|Type of medicine||Macrocyclic antibacterial|
|Used for||The treatment of Clostridium difficile infections in adults|
Infection with Clostridium difficile bacteria (often called 'C. diff') commonly occurs in people who have recently had a course of antibiotics and are in hospital. The symptoms can range from mild diarrhoea to a life-threatening inflammation of the bowel. No treatment may be needed in mild cases apart from drinking plenty of fluids, but treatment with antibiotics is needed in more severe cases. Even after treatment, some people may have spores from the bacteria still living in their bowel. This means that re-infection can occur.
Fidaxomicin is a new type of antibiotic used for the treatment of Clostridium difficile. It works by killing the bacteria causing the infection which helps to reduce the associated diarrhoea. After taking fidaxomicin, the medicine is not absorbed into your body but instead stays in your bowel. This targets the bacteria and spores, and helps reduce the risk of further bouts of infection.
Before taking fidaxomicin
Some medicines are not suitable for people with certain conditions, and sometimes a medicine may only be used if extra care is taken. For these reasons, before you start taking fidaxomicin it is important that your doctor or pharmacist knows:
- If you are pregnant, trying for a baby or breast-feeding.
- If you have kidney or liver problems.
- If you have an inflammatory bowel disorder.
- If you are taking or using any other medicines. This includes any medicines you are taking which are available to buy without a prescription, such as herbal and complementary medicines.
- If you have ever had an allergic reaction to any medicine.
How to take fidaxomicin
- Before you start this antibiotic, read the manufacturer's printed information leaflet from inside your pack. The leaflet will give you more information about fidaxomicin, and a full list of possible side-effects from taking it.
- Take fidaxomicin tablets exactly as your doctor has told you. The usual dose is one tablet taken twice daily (once every 12 hours) for 10 days. Your dose will also be on the label of the pack.
- Try to take the tablets at the same times each day, as this will help you to remember to take them. You can take fidaxomicin before or after your meals.
- If you forget to take a dose, take it as soon as you remember (unless it is nearly time for your next dose, in which case leave out the missed dose). Do not take two doses together to make up for a forgotten dose.
Getting the most from your treatment
- Make sure you keep any appointments with your doctor so your progress can be monitored.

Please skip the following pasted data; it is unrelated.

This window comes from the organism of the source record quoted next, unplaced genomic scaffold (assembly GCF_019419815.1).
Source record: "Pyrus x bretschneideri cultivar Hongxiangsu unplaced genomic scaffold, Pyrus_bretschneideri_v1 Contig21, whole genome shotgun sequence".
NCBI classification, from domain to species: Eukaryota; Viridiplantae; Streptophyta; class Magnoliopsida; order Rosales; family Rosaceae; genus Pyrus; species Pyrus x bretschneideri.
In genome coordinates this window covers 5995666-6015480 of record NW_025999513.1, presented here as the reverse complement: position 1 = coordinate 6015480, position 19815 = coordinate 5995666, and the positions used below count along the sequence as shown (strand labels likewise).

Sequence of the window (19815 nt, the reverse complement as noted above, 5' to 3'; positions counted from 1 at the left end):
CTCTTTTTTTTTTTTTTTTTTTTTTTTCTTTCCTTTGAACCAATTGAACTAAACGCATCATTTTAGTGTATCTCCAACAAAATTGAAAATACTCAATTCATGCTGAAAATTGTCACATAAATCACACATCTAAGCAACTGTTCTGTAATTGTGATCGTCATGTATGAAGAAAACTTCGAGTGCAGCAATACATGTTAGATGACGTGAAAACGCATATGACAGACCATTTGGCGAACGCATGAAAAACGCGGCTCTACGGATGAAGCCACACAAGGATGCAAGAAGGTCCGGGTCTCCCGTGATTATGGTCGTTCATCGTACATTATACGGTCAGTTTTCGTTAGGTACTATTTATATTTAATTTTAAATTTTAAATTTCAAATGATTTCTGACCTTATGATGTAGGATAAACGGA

- Space the doses of fidaxomicin evenly throughout the day. It is important you keep taking the tablets until the course is finished, even if you feel better, unless you are told otherwise by your doctor. This is because if you stop taking the tablets too soon your infection may come back.
- This antibiotic may stop the oral typhoid vaccine from working. If you are having any vaccinations, make sure the person treating you knows that you are taking this medicine.
- If you buy any medicines, always check with a pharmacist that they are safe to take with your other medicines.
Can fidaxomicin cause problems?
Along with their useful effects, most medicines can cause unwanted side-effects although not everyone experiences them. These usually improve as your body adjusts to the new medicine, but speak with your doctor or pharmacist if any of the following side-effects continue or become troublesome.
|Common fidaxomicin side-effects - these affect less than 1 in 10 people who take this medicine||What can I do if I experience this?|
|Feeling or being sick||Stick to simple meals - avoid rich or spicy foods|
|Constipation||Try to eat a well-balanced diet containing plenty of fruit, vegetables and fibre. Drink several glasses of water each day|
If you experience any other symptoms which you think may be due to this medicine, speak with your doctor or pharmacist.
How to store fidaxomicin
- Keep all medicines out of the reach and sight of children.
- Store in a cool, dry place, away from direct heat and light.
Important information about all medicines
Further reading & references
- British National Formulary; 63rd Edition (Mar 2012) British Medical Association and Royal Pharmaceutical Society of Great Britain, London
- Manufacturer's PIL, Dificlir® 200 mg film-coated tablets; Manufacturer's PIL, Dificlir® 200 mg film-coated tablets, Astellas Pharma Ltd, The electronic Medicines Compendium. Dated March 2012.
|Original Author: Helen Allen||Current Version: Helen Allen||Peer Reviewer: Prof Cathy Jackson|
|Last Checked: 19/07/2012||Document ID: 13919 Version: 1||© EMIS|
Disclaimer: This article is for information only and should not be used for the diagnosis or treatment of medical conditions. EMIS has used all reasonable care in compiling the information but make no warranty as to its accuracy. Consult a doctor or other health care professional for diagnosis and treatment of medical conditions. For details see our conditions.